Thumbers typically want shorter sticks and a narrower radio so that they can grip the back.
A pincher will want longer travel but will have to beware of any potential switches they could knock by accident. They may also require a neck strap.
Transmitters don’t just have gimbals, they typically have an array of switches you can use for arming and changing flight modes etc.
Switches come in two or three-position forms as well as sliders however as mini quad pilots we don’t really need too many compared with aircraft flyers or our photography friends.
I would suggest having a radio with four configurable switches that will cover everything you could ever need.
Speaking of switches each one will require it’s own channel and the gimbals require two (each one for each direction). That means a six channel radio will only let you use the gimbals and two switches even if it has more. Higher end radios will give you up to 16 channels which is more than you can ever need. If you are planning anything special make sure you have enough channels free to make it all possible.
So far we have covered how the radio talks to the quad but some quads can actually talk back relaying important information such as battery voltage and signal strength. This information can either be displayed on a screen or read out by audibly by the remote to warn you when to land or when you are out of range. Having this read out audibly to you is great as you can focus on flying and won’t miss any warnings which could cause you to crash or lose a quad.
The more intelligent transmitters are extremely powerful allowing your radio to do whatever you imagine. Any radio running Open Tx is highly programmable with logical switches and special functions. Here are a few examples of what can be achieved besides playing snake on the radio:
- Want to put your own splash screen and run custom sound effects? Easy
- Want your radio to register how long your quad is inverted and count it out for you? Sure
- Use your RF signal to track laps. No Problem
- Use Telemetry to speak to your flight controller and adjust the PIDs and filters in flight. Yup
If you are looking for something that really can do anything and are willing to put the time in you can’t go wrong here!
Many radios come with an external module bay which allows you to place a large array of standard RC-sized modules in a completely different radio.
Multiprotocol modules are also available which allow one radio to control nearly everything including toy drones with their own remotes.
High-end radios will have built-in Li-ion batteries with a built-in charging circuit allowing you to charge your radio with a simple DC jack. These typically will last for days before they need charging and is most people’s preferred option.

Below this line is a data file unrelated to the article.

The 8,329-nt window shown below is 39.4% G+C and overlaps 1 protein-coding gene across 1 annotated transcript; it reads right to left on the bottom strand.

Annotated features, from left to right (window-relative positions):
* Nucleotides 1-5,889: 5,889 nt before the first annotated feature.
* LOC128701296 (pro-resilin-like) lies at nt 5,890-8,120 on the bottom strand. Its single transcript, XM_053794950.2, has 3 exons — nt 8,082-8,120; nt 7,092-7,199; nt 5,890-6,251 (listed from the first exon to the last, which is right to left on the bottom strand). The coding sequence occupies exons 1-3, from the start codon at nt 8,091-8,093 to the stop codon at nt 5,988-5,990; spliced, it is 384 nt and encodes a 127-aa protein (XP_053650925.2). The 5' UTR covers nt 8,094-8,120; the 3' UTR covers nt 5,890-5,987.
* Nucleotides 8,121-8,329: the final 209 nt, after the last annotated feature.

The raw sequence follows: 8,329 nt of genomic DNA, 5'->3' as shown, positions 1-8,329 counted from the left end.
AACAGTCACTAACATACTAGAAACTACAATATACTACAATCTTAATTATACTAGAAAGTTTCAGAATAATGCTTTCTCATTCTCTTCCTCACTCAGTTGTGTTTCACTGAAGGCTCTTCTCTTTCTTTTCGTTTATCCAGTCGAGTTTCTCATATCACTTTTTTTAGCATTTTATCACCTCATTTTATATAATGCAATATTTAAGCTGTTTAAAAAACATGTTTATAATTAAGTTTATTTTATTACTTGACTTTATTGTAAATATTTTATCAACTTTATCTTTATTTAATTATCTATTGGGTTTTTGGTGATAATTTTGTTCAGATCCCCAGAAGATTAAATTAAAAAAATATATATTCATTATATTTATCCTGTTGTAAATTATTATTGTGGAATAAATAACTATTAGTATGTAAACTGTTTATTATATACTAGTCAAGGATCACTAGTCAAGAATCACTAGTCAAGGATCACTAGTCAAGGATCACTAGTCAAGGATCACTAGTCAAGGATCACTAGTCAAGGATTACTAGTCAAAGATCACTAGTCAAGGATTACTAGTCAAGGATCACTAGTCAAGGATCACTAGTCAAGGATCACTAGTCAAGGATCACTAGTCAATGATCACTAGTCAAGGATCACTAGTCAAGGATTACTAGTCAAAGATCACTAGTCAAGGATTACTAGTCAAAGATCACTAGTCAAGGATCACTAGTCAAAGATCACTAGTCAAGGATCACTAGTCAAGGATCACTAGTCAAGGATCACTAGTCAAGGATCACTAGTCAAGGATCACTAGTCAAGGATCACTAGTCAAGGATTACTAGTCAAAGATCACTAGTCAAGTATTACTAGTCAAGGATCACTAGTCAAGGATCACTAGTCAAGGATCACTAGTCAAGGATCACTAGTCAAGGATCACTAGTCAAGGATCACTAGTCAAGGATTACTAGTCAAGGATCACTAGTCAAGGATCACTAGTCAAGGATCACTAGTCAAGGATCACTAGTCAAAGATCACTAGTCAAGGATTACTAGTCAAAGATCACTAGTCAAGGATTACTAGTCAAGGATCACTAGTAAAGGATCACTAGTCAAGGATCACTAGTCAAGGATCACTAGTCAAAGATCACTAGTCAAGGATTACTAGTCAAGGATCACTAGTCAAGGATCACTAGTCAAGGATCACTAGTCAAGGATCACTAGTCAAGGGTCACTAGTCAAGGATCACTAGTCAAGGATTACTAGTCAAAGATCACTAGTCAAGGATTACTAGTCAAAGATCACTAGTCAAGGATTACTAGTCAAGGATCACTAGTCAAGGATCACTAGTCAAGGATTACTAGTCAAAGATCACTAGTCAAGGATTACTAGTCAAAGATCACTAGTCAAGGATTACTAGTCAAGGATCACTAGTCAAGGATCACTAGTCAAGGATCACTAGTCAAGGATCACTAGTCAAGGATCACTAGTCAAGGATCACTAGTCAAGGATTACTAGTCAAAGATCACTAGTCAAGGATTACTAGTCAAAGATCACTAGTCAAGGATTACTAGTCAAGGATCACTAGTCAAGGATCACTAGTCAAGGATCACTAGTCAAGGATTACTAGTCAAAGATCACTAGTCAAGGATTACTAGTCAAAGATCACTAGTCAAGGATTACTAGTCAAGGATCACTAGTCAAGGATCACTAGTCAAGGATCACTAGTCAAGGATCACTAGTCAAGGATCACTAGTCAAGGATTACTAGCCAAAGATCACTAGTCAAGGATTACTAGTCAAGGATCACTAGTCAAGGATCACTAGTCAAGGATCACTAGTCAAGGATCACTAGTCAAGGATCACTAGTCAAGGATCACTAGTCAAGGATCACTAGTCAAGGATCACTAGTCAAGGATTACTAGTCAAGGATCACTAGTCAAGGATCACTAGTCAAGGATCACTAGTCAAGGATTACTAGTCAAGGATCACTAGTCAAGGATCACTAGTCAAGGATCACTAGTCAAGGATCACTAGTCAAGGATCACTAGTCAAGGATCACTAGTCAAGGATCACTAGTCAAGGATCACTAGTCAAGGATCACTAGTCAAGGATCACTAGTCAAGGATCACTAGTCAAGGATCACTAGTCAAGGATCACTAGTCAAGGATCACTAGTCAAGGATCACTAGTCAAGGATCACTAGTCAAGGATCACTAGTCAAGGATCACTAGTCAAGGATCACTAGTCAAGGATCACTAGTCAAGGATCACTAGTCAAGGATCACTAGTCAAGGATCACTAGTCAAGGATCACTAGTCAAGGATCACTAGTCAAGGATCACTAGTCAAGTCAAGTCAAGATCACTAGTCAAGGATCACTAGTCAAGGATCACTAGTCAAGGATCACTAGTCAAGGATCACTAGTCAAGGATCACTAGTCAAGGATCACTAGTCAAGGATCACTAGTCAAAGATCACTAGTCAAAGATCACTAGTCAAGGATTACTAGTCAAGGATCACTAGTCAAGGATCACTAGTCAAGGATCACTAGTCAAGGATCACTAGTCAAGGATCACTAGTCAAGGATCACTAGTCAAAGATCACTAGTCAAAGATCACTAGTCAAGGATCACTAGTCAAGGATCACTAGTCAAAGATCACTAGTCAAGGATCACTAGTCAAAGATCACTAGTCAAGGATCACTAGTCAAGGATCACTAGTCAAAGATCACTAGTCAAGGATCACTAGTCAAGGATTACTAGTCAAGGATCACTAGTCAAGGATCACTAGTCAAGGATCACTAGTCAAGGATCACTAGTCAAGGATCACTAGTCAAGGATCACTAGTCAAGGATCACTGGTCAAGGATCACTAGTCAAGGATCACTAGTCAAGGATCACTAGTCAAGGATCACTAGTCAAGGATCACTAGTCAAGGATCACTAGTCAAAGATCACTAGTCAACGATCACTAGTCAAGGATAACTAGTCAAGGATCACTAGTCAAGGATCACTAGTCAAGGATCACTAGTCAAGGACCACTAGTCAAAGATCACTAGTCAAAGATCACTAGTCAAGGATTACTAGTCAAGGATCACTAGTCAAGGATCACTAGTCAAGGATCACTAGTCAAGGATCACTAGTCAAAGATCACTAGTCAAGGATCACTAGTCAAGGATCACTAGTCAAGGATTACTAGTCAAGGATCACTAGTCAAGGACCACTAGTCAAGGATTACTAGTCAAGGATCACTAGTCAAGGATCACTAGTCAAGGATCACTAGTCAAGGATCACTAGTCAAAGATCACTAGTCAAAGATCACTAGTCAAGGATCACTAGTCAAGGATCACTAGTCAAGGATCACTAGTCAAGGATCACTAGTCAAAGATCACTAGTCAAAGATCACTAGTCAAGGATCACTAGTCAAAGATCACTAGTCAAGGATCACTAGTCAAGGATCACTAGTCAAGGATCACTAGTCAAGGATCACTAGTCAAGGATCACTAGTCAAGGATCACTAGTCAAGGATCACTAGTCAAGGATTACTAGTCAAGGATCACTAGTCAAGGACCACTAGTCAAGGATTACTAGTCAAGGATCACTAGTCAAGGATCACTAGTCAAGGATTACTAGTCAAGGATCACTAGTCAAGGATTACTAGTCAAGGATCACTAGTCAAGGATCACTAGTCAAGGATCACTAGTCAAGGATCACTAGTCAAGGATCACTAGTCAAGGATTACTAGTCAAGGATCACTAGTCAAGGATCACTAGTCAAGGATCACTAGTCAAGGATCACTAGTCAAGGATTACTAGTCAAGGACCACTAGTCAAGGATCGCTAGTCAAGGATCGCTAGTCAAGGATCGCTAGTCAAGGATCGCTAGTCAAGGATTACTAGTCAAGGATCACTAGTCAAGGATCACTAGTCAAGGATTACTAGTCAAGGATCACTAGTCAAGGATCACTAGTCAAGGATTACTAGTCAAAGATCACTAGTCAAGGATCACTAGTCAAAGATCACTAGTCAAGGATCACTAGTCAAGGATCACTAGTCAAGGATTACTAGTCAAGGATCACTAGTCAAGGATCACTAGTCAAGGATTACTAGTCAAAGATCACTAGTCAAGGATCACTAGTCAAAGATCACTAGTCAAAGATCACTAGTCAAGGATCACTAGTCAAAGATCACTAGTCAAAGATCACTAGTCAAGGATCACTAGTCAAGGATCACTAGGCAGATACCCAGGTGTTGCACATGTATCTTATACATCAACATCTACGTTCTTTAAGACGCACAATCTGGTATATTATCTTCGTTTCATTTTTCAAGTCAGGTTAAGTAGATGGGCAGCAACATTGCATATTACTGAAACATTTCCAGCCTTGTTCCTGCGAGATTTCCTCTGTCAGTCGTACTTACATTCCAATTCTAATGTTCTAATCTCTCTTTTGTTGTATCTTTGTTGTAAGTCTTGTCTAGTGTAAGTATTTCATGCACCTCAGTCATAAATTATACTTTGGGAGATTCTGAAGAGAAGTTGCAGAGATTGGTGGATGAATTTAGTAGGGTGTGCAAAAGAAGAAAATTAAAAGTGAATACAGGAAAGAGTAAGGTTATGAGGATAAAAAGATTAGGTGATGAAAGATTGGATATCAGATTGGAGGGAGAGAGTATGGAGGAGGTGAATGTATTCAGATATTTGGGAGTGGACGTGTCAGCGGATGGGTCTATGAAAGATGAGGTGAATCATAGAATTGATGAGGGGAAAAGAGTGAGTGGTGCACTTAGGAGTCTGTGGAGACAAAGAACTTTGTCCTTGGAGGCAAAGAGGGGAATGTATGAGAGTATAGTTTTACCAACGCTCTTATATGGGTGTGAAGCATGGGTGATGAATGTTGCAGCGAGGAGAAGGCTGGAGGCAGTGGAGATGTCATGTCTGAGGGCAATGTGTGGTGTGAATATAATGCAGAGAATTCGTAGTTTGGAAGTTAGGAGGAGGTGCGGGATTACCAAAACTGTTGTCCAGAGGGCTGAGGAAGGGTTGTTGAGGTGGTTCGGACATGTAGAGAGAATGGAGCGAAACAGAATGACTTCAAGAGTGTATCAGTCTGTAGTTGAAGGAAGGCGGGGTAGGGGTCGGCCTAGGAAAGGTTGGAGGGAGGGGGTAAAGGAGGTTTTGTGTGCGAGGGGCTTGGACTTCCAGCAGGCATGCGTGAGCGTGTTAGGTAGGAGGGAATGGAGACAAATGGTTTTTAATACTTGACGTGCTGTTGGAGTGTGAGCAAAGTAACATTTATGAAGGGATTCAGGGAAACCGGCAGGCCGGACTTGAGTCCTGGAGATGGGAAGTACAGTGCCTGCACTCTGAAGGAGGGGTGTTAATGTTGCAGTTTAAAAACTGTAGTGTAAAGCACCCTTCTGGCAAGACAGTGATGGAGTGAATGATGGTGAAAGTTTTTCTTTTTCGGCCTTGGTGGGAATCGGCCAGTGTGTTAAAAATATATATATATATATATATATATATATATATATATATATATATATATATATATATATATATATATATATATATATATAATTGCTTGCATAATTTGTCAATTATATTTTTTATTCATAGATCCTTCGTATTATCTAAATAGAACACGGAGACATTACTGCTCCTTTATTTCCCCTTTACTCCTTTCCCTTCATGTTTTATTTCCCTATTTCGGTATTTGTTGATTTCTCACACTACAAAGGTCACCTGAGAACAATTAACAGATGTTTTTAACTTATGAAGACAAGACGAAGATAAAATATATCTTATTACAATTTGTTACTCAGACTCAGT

The cheaper radios on the other hand may not come with batteries at all and run on AA batteries. This is something worth considering when buying a budget radio is it may cost you more than you’d expect in the long run.
The only advantage to this type of battery is that they are readily available and can be swapped with little downtime. In the middle, is your category of radios that can run off lipo batteries but they will require you to charge them separately.
On the plus side, you get a long battery life at a low cost however you also have to source, charge and manage a lipo yourself. Some radios may also come with NiMH batteries which will not last as long.
Talking about batteries brings us onto mods nicely. If you were to go to a race or just a meetup for experienced pilots you may notice that none of them are running stock transmitters. Many users in the FPV community mod their transmitters to meet their specific requirements whether that be functionally or aesthetically.
My personal radio has a slot for 18650 Li-ion batteries, upgraded gimbals, larger stick ends, and aesthetic touch-ups to the switches and antennas.
The basic FlySky i6 can be modified to have 10 channels IBUS with even a voltage alarm with some basic solder skills.
Many common mods include:
- Antenna mods to increase range
- Battery mods to increase life or improve charging
- Switch and Gimbal mods to improve the feel
- Aesthetic mods such as paint or hydro dipping give a custom look
- Module mods to support alternative protocols
- Grips/stands for support
- Software mods for added functionality
As your radio is another component you can’t crash (unless you drop it!) I would suggest spending a reasonable amount of money on one. Features like telemetry could literally make the difference between losing a quad or draining the battery too far which could save you a small fortune. Typically pilots use a remote for years where a new quad could be completely destroyed after a few months.
If budget really is a factor then you do still have some solid options and they will in no way stop you from having a great FPV experience! If you do choose to upgrade in the future bear in mind that you will have to change all of your receivers which could cost you a small fortune.